His lightning-fast rise through academia drew plenty of attention. Another rumor held that he was on Time magazine's list of the 30 most influential people under 30. Well, almost. The now defunct Swing magazine told Elkies they were interviewing him for an article on the 30 most interesting people under 30. "But before it went to press," Elkies said, "they decided that ‘interesting' wasn't interesting enough, so they made it the 30 most powerful people under 30. They must have been using a rather abstruse definition of the word powerful, though, because the list included mathematicians and lexicographers, along with singers and the vice-president of Microsoft."

Does he enjoy the hyperbole? Not when it's untrue and he has to live up to myths of Schwarzaneggian proportions. Still, he claims his fame is quite limited. "I'm definitely not recognized outside of Harvard and math circles." Then he added with a grin, "but I'm still relatively young."

"What I think is most impressive," Amy C. Offner '01 said, "is that he can sit down at the piano and improvise full fugues in the style of Bach on the spot. I'd always heard that the only person in history who was able to do this was Bach himself." Indeed, Elkies admits he can improvise fugues, "at least on reasonable themes in a slow enough tempo."

One of the reasons he chose to become a mathematician is that it would allow him to continue a serious study of music. "I knew that with math it would be possible to be doing what I'm doing nowadays—researching and earning a living as a mathematician, while still being involved with music on a very high level." On a professional level, in fact. Last month, two of his compositions were performed in Boston, one by the Longwood Symphony Orchestra, the other by the Greater Boston Youth Symphony Orchestra. Some of his work will also be performed next month, and he has performed on several occasions as a concert pianist. He enjoys the music, especially because he doesn't need to rely on it financially; "I'm very serious about music," Elkies said. "But you won't see it on my tax forms."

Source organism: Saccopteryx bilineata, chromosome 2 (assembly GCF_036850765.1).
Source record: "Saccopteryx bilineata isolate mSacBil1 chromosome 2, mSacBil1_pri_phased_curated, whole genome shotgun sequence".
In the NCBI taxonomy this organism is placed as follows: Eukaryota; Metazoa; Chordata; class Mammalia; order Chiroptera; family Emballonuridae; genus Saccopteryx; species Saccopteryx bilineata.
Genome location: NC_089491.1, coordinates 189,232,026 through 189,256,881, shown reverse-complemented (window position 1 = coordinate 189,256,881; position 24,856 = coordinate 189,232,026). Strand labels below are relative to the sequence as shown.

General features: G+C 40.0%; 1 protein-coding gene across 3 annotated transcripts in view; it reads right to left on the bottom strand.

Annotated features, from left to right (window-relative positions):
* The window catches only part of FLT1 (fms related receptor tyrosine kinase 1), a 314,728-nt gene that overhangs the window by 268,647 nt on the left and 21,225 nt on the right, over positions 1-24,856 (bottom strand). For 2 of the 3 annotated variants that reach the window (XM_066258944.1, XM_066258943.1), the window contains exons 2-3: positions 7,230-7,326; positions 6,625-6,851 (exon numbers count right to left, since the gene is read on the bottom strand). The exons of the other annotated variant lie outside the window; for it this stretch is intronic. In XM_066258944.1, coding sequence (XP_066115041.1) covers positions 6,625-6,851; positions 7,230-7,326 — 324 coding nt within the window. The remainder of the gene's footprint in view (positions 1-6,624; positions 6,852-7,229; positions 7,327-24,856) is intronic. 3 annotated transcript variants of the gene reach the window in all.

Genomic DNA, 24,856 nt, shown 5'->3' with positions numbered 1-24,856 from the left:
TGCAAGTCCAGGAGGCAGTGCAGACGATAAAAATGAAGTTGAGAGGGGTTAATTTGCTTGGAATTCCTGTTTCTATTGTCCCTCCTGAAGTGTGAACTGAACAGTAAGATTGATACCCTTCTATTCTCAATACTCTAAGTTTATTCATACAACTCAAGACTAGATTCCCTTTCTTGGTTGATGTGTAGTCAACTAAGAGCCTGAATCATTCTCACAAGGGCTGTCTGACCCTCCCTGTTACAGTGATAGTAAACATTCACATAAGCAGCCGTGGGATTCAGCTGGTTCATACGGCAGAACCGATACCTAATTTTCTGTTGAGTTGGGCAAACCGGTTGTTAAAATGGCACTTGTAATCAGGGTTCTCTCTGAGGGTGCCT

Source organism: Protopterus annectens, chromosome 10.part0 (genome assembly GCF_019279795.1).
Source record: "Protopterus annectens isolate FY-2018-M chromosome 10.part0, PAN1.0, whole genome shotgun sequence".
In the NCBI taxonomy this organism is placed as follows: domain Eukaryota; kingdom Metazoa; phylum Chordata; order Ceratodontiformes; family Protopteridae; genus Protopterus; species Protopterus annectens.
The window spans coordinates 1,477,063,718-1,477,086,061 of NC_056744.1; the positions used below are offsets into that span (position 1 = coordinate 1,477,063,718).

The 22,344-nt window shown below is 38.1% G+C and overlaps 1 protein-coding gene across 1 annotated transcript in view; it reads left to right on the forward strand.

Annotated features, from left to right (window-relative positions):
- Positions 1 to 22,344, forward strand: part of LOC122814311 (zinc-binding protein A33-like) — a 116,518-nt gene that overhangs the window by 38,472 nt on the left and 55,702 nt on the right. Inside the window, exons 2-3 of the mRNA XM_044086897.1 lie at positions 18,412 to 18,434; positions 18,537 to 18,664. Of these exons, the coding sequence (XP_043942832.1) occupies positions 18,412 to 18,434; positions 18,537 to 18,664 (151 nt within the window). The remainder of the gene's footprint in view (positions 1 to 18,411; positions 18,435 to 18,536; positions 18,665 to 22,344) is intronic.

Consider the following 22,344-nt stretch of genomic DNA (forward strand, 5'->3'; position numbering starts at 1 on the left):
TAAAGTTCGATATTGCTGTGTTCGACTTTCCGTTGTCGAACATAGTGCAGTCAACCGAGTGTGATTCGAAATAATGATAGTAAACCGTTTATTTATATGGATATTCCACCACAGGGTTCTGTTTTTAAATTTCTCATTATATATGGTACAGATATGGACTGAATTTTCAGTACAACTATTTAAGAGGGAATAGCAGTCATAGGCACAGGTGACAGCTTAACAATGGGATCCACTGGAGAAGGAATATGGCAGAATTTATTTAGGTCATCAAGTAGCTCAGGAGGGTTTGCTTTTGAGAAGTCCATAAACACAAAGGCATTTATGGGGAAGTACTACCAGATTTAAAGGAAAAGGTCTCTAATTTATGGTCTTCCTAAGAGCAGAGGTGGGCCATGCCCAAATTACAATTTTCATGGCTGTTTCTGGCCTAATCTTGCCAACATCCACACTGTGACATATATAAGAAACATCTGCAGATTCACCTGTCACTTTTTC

As with mathematics, Elkies has been involved with music for a long time. "Once again, I have to rely on my parents—they said I was also playing the piano before I was 3." Under the tutelage of his mother, a piano teacher herself, he was scratching out his first compositions around the same time. "The earliest piece that I still play was written in the memory of my grandmother when I was about six years old. I guess that was opus number 1." Now he's up to number 46.

Elkies' other passion is chess, though he was never the national champion. And when asked about his status as a chess master, he remarked that "A master is about halfway between your average chess player and Kasparov. There are thousands of masters in this country alone." But he admits that he apparently has a special talent in posing and solving chess problems—he won the world championship in 1996.

Elkies believes his three main passions have a lot in common. "It's a way of thinking, or even of feeling about math, music and chess that it feels like one is applying a similar kind of aesthetic viewpoint."

But there's also his suspiciously controversial physical prowess. According to several math concentrators and a math professor who wish to remain anonymous for reasons unknown, Elkies is being modest about his phenomenal upper body strength. And Satija, who worked with Elkies on the Lowell House Opera, says he was quite impressed with Elkies' ability to manhandle the sets on breakdown day. "I've definitely seen him do some non-trivial lifting," he said.

While he'll admit to lifting a few times a week, he reiterates "You aren't going to see me as Mr. January."

No, Elkies is not the buffest guy in Cambridge. Perhaps not even in Lowell House. But is he the buffest Harvard professor ever to be published in the American Chess Journal, win the Math Olympiad and write an opera? We'll leave that as an exercise to the reader.